Finding Genealogy Evidence in the Most Unlikely Place...

I know it sounds incredibly cliche to say that “you can find genealogy evidence in the most unlikely places”, and more to the point when you’re not even looking for it, but it can (and has) just happened to me. Mr Lonetester and I were invited out to a friend’s birthday party recently which was held at the Tea Tree Gully Golf Club. And although I am a genealogy tragic, I must say that genealogy wasn’t exactly on my mind while I was there (except for the twice I was asked about how to search for people’s lost relatives, once they found out I work in the genealogy biz). Anyway aside from that, I was there enjoying the nibbles and chatter etc. of the party.Now I did mention that this party was held at the Tea Tree Gully Golf Club. And I know that my grandpa, Ron Phillips was a member there for years. And during the evening I noticed what looked like an Honour Board in an adjoining room, so Mr Lonetester and I decided to take a wander and go check it out. This room was impressive, and didn’t just have “ONE” Honour Board, but rather it had Winners (Honour) Boards going from top to bottom covering about half of the room. After looking through all of the boards one by one, I came across my grandpa’s name (H.R. Phillips) one two of them and it seems that 1986 was a big year for my grandpa! Unfortunately I didn’t have my camera with me, but Mr Lonetester does have a camera phone, so he kindly took some pictures for me. So there you go, who would have thought to look for genealogy evidence at a sports club....

Family History Through the Alphabet Challenge: X is for … Signatures...

After thinking about what to do for the letter X for weeks, I still hadn’t come up with anything. So the fact that this post has even happened is a tribute to Wendy who commented on the Gould Genealogy Facebook page for the Family History Through the Alphabet, the letter X, and gave me the idea for this post. X is for … Signatures Actually technically this post is about the lack of signature, as in those that were illiterate and used X for a signature (ie. X is the mark of _________ ) was the actual wording that was used on certificates.After getting the idea, it made me re-look at all the certificates I have to see how many signed, and how many put ‘X’ as their mark. Interestingly most of the certificates I have show that they were literate, or at least enough to sign their own signature. However amongst them, there are a some that do have X as their mark and I must say I was surprised at who. So here’s just a few of the examples of signatures using the letter X from my collection: So there’s a few of my X for signatures. Do you have many X signatures in your collection of...

Family History Through the Alphabet Challenge: P is for … Charlotte PHILLIPS...

Continuing to work our way through the Family History Through the Alphabet challenge, and we’ve made it to the letter P, and as intended right from near the beginning, I want to tell you about one of my favourite ancestors … Charlotte Phillips. P is for Charlotte Phillips Phillips is my maiden name, so naturally I have an interest in knowing just where I came from. Now you see this picture on the right, that’s Charlotte … ok, ok, no it’s not, but I’m saying it is  for now … at least until I get an actual picture of her. So no, I don’t have pics of my fav ancestor yet … but still let me tell you more about Charlotte Phillips, as she’s quite an amazing woman. Firstly she is my 4x great grandmother, and the mother of my emigrating Phillips family (her son George being the first of the clan to set foot on Australia’s soil – so that’s significant right?) Also, she not took her family over to the US to find a better life (and did so), she became an amazing businesswoman as well. But before I jump too far ahead here’s a little background info: Charlotte was born in 1822 Redruth, Cornwall to Eliza Phillips (yep, Charlotte was illegitimate). I don’t have much info on her prior to her having kids and getting married as there are 3 Charlotte Phillips’ in the various Census, none living with her mother, so it does make it hard to know just which one is ‘my’ Charlotte. But I have a feeling that the one that was a Servant could well just be her, but that is still yet to be proven. It appears that in her early...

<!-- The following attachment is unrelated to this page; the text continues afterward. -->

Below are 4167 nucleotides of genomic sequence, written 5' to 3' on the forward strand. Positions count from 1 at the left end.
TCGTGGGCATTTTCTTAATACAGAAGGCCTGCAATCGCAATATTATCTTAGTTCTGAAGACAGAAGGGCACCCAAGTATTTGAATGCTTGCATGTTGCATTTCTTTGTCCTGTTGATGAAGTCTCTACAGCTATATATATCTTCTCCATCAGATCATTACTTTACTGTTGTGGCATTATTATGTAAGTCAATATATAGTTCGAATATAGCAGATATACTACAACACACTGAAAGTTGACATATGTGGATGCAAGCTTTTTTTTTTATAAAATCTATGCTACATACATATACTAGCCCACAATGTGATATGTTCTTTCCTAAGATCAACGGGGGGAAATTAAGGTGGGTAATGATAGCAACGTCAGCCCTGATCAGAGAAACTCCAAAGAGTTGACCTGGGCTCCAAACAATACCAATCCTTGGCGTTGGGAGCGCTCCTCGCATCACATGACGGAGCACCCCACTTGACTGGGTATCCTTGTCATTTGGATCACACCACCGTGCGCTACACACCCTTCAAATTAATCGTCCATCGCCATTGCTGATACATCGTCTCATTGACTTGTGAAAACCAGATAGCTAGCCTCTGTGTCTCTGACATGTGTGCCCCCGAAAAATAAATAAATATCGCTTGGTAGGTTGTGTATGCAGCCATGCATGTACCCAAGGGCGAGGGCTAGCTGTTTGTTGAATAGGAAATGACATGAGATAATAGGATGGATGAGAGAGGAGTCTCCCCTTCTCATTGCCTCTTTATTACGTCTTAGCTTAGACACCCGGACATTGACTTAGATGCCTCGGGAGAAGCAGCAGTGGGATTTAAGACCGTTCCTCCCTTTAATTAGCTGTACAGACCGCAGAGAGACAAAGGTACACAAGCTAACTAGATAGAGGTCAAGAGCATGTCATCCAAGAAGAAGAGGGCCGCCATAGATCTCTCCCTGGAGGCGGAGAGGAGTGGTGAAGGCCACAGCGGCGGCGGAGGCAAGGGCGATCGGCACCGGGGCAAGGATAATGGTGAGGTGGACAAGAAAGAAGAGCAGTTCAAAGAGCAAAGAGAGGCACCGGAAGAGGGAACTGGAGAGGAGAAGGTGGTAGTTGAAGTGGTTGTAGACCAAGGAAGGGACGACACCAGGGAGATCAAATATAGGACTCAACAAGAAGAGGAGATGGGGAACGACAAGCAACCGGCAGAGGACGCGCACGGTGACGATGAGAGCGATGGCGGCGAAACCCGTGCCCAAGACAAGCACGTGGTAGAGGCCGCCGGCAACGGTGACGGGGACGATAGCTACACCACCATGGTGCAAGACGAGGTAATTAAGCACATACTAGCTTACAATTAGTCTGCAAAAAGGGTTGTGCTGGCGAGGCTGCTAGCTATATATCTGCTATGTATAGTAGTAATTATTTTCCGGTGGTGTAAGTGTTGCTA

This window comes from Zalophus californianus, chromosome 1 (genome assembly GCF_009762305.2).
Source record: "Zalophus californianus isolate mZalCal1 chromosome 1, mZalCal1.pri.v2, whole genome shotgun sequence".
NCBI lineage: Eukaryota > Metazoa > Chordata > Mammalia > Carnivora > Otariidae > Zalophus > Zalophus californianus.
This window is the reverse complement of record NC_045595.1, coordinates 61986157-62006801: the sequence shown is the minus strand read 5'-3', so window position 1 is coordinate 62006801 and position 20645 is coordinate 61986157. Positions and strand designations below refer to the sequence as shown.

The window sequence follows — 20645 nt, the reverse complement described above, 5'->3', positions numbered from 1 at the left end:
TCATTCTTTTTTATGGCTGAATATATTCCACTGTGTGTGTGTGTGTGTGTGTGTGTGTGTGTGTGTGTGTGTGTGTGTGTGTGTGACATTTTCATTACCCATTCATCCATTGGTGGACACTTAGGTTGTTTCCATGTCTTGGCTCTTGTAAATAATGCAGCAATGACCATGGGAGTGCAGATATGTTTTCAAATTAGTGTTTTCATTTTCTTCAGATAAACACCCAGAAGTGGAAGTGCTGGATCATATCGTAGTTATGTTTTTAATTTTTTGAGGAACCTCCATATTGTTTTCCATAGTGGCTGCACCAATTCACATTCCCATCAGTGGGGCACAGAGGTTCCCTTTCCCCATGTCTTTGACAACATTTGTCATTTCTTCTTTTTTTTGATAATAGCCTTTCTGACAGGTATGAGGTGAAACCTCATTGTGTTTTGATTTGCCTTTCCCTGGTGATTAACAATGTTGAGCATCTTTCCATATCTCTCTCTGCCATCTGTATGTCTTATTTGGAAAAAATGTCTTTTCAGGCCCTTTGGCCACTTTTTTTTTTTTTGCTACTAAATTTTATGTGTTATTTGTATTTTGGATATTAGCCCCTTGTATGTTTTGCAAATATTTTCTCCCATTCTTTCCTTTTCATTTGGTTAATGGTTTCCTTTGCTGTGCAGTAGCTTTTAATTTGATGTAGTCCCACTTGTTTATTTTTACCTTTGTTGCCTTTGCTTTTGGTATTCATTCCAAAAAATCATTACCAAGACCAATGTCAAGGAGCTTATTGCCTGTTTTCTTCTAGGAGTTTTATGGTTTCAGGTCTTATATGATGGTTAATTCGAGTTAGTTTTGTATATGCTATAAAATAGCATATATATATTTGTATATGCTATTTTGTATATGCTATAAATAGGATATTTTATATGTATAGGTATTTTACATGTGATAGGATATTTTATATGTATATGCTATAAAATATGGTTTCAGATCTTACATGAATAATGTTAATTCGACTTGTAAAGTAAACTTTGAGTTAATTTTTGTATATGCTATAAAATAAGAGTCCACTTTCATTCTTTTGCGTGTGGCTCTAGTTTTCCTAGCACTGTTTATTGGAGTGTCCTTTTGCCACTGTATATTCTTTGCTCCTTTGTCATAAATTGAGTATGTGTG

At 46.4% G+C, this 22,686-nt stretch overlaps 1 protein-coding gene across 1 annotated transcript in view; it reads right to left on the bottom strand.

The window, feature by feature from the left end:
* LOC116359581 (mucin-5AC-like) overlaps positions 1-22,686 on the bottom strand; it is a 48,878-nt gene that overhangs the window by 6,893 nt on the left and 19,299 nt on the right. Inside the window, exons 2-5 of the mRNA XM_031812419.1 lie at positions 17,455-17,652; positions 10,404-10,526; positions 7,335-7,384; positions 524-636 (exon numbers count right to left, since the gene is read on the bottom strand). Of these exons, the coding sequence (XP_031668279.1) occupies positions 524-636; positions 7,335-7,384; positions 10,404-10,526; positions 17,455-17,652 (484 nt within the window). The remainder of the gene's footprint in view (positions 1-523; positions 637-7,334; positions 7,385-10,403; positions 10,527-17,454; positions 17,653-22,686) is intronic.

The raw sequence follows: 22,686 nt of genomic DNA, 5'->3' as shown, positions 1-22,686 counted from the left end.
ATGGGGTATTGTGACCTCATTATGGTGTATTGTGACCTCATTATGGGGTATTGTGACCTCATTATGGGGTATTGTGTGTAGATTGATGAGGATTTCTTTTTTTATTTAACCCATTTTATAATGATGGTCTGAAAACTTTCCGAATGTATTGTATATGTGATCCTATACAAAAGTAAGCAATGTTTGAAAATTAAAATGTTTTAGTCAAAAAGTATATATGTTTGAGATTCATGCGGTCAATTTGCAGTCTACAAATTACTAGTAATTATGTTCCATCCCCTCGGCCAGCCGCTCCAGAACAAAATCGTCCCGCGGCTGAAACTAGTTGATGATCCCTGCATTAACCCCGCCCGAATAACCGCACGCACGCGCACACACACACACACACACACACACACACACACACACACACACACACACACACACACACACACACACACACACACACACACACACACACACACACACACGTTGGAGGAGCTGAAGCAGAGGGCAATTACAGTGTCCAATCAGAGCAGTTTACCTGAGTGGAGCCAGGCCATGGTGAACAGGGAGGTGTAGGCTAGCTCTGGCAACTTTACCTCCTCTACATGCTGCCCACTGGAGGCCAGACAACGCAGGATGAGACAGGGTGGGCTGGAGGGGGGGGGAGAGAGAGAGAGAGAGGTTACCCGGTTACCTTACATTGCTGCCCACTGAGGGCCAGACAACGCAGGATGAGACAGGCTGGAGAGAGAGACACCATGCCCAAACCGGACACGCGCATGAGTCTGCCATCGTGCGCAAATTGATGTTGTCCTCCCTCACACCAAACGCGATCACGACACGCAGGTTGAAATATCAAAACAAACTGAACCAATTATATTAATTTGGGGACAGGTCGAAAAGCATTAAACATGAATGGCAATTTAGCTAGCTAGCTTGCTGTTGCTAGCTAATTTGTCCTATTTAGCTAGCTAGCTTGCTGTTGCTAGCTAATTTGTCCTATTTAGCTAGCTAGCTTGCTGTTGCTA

Family History Through the Alphabet Challenge: N is for … Never-Ending New Stuff and New Jersey...

As has happened numerous times throughout the Family History Through the Alphabet Challenge, I’ve changed my mind of what to write about after already starting this post. So for this N post I’d like to say that N is for NEVER-ENDING NEW STUFF We all know that the internet is an absolute wealth of information with new websites and new records being added online daily. Seriously the rate of growth is overwhelming. So how do we keep up with what new online that interests us? And by that I’m meaning anything genealogy or genealogy-related, but you knew that didn’t you … just checking!! Well there are several ways, so let me share those with you … Firstly you can keep up to date with what’s new on the big websites (arranged alphabetically: WEBSITES Ancestry.com.au – To check our the latest additions to the Ancestry website look for the Search button on their top bar, the scroll down to Card Catalogue.  That will bring u a listing of collections on the Ancestry.com.au website sorted by popularity. You can change this to sort by Newest, and on the lefthand sidebar you can choose to click off the “filter to show only records from Australia”and it will then give you all the latest records on any Ancestry site. Note: this also applies to Ancestry.co.uk and Ancestry.com. Cyndi’s List – Cyndi’s List is a directory of websites, not records, but I feel it is important to keep up with what websites are new too … so to view her newly added sites, she has a button titles “Browse New Links” and from there you can check the links added each day for the past month of so. FamilySearch – To view what’s new...